After St. Petersburg passed laws against panhandling several years ago, reports began surfacing of a large increase in panhandling in Tampa and Hillsborough County. This was right in the middle of the Great Recession, and by 2010 was considered such a problem that the Tampa City Council spent months (if not years) discussing and then passing an ordinance cracking down on panhandlers. They went further with that in 2013.
During those discussions, nearly every member of the Council expressed frustrations that the city couldn't do more to help the homeless. But such services were under the jurisdiction of Hillsborough County, not the city, and when it came to doing something new for the homeless, county commissioners appeared to be unengaged, particularly after they succumbed to community outrage about a proposed "tent city" along Eastern Hillsborough Avenue.
But at least the county was already providing services to the homeless, right? Well, sort of, but nobody really knew what a terrible job officials were doing until Tampa Bay Times
reporters Michael LaForgia and Will Hobson began detailing the level of incompetence and indifference inside the Homeless Recovery Program last fall.
As you no doubt know by now, those two reporters' dogged reporting earned them journalism's highest honor yesterday — the Pulitzer Prize.
For months beginning last September, the pair detailed how the county — that means you, Mr. and Mrs. Hillsborough Taxpayer — was paying millions to house homeless people in wretched conditions.
The county is now dealing with homeless housing by handing it off to professional and private nonprofit groups. Would that be the case if these reporters hadn't focused attention on the problem?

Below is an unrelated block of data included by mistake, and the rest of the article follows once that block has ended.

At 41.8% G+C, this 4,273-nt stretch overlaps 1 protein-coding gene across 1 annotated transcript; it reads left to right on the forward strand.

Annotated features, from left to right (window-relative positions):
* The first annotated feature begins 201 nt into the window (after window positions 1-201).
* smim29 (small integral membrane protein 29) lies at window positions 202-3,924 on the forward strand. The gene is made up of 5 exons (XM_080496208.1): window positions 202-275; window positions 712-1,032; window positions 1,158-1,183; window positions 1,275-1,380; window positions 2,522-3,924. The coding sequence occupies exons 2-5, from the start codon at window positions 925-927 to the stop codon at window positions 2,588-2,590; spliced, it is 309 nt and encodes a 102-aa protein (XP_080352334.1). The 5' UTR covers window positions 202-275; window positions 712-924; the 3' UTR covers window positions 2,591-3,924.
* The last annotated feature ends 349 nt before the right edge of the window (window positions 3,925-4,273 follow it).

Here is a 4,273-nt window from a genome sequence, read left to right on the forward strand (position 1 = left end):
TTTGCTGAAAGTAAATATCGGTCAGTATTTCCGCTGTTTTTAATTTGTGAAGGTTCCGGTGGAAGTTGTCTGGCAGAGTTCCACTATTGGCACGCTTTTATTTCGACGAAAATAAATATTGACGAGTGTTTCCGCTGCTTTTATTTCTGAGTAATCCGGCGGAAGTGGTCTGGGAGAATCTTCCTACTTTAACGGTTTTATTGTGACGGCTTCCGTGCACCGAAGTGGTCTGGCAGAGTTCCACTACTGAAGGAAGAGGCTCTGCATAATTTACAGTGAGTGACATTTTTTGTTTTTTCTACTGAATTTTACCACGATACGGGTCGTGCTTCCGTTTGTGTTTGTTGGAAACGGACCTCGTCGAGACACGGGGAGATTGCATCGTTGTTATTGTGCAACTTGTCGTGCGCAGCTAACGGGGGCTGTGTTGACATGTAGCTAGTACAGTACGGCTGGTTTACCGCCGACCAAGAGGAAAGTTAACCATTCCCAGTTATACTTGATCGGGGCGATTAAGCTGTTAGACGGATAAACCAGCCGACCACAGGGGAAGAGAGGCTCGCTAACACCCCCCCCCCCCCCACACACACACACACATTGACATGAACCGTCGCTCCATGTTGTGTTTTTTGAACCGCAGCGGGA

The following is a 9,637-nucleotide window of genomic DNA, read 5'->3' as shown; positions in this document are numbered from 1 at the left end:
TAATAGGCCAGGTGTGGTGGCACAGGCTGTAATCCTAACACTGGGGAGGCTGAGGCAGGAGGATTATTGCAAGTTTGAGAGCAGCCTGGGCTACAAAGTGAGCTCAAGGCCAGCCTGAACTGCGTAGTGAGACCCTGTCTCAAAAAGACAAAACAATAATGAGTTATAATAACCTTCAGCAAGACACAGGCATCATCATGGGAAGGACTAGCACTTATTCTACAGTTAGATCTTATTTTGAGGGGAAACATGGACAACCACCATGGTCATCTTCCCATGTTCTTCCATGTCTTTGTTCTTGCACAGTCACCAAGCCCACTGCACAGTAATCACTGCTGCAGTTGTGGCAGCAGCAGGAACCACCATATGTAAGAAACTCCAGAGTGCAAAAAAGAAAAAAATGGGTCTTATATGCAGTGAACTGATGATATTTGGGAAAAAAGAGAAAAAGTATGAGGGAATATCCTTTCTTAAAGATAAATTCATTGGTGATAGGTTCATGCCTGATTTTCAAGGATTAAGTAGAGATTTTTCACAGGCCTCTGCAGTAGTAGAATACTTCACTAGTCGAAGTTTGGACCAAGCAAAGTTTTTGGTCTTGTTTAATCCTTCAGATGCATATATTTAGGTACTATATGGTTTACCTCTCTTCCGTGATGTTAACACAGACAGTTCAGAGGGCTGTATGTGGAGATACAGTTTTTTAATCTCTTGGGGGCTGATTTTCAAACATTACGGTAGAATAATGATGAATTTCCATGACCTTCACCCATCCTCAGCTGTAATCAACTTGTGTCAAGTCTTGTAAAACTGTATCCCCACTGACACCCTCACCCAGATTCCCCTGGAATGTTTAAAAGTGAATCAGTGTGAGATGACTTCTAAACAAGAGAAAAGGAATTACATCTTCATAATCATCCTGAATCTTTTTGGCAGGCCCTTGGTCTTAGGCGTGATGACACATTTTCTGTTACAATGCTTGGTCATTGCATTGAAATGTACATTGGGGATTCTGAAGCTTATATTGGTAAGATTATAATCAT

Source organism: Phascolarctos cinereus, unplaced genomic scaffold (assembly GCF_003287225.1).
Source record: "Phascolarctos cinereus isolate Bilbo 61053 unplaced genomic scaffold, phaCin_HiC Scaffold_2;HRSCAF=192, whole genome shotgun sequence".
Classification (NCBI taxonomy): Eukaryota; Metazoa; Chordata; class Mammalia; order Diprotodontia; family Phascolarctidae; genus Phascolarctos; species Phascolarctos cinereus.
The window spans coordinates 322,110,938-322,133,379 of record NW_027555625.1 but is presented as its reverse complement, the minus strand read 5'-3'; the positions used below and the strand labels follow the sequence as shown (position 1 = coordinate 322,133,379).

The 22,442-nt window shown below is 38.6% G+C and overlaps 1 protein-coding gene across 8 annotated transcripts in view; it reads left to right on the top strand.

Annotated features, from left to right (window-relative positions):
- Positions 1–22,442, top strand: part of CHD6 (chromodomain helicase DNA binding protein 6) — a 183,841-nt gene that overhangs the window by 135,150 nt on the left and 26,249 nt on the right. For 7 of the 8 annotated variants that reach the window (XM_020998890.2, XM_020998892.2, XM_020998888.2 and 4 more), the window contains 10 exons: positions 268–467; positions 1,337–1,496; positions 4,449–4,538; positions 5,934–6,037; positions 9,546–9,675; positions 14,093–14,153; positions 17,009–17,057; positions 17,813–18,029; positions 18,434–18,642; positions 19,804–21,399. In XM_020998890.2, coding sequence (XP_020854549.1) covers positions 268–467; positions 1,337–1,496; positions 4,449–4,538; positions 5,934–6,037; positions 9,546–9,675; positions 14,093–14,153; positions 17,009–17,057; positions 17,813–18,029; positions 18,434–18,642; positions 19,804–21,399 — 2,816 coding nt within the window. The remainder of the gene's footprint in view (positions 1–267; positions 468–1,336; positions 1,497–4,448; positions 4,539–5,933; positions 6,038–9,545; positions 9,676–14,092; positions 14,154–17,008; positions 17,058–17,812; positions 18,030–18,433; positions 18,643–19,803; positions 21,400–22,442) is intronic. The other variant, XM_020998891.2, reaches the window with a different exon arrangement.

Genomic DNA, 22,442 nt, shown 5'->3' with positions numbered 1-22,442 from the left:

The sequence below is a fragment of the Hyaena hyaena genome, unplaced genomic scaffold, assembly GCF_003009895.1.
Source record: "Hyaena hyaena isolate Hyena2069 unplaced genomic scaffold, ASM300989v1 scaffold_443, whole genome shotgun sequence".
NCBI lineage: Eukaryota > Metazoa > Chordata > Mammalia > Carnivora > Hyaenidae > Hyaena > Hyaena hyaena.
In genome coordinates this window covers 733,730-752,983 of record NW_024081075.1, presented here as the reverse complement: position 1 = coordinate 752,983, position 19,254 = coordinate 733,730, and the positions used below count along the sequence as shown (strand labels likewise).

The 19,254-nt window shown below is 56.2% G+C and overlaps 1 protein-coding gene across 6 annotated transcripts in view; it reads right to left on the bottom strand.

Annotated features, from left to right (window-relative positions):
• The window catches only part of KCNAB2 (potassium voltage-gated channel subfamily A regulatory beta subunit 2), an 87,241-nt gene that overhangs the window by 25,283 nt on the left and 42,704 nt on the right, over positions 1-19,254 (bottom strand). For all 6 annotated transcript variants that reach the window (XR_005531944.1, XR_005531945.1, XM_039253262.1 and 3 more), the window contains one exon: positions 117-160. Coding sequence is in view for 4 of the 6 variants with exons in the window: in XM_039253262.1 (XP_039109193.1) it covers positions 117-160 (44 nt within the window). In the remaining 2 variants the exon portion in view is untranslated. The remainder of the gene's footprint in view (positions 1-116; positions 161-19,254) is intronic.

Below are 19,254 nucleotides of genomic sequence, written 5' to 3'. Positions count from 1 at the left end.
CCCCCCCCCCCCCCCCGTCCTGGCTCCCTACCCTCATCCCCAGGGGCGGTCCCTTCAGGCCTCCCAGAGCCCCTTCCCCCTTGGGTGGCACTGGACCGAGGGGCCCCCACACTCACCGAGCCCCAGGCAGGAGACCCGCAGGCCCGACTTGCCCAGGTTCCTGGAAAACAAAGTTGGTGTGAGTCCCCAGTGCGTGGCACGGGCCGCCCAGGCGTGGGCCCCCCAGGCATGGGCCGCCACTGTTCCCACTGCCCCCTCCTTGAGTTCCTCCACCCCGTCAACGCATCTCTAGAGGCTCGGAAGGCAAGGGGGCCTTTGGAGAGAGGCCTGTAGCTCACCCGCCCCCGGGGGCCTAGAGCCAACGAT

No doubt it's part of the DNA for Times
editors to look for stories that can make an impact — and also win some awards. We're told that this story came via a tip from a homeless man. It wasn't drawn up in advance, but once LaForgia and Hobson found it they were relentless. The community is better off for it.
In other news.....Yesterday Tampa area Democrats Kathy Castor and Mark Danish blasted the Legislature for its handling of funds for maintenance and infrastructure of public schools. Although the funding might be more equitable
this year, the fact is those dedicated funds have gone exclusively to charter schools in recent years.
Tampa Democrat Pat Kemp announced she will run
for the Countywide District 7 Hillsborough County Commission seat this November, a race in which Republican Al Higginbotham is the presumed favorite, though he's never run countywide.
And in the House District 61 race which encompasses much of downtown Tampa, Democrat Sean Shaw appears to be the early favorite to succeed Betty Reed. Shaw hosted an inaugural event for his 2014 campaign over the weekend.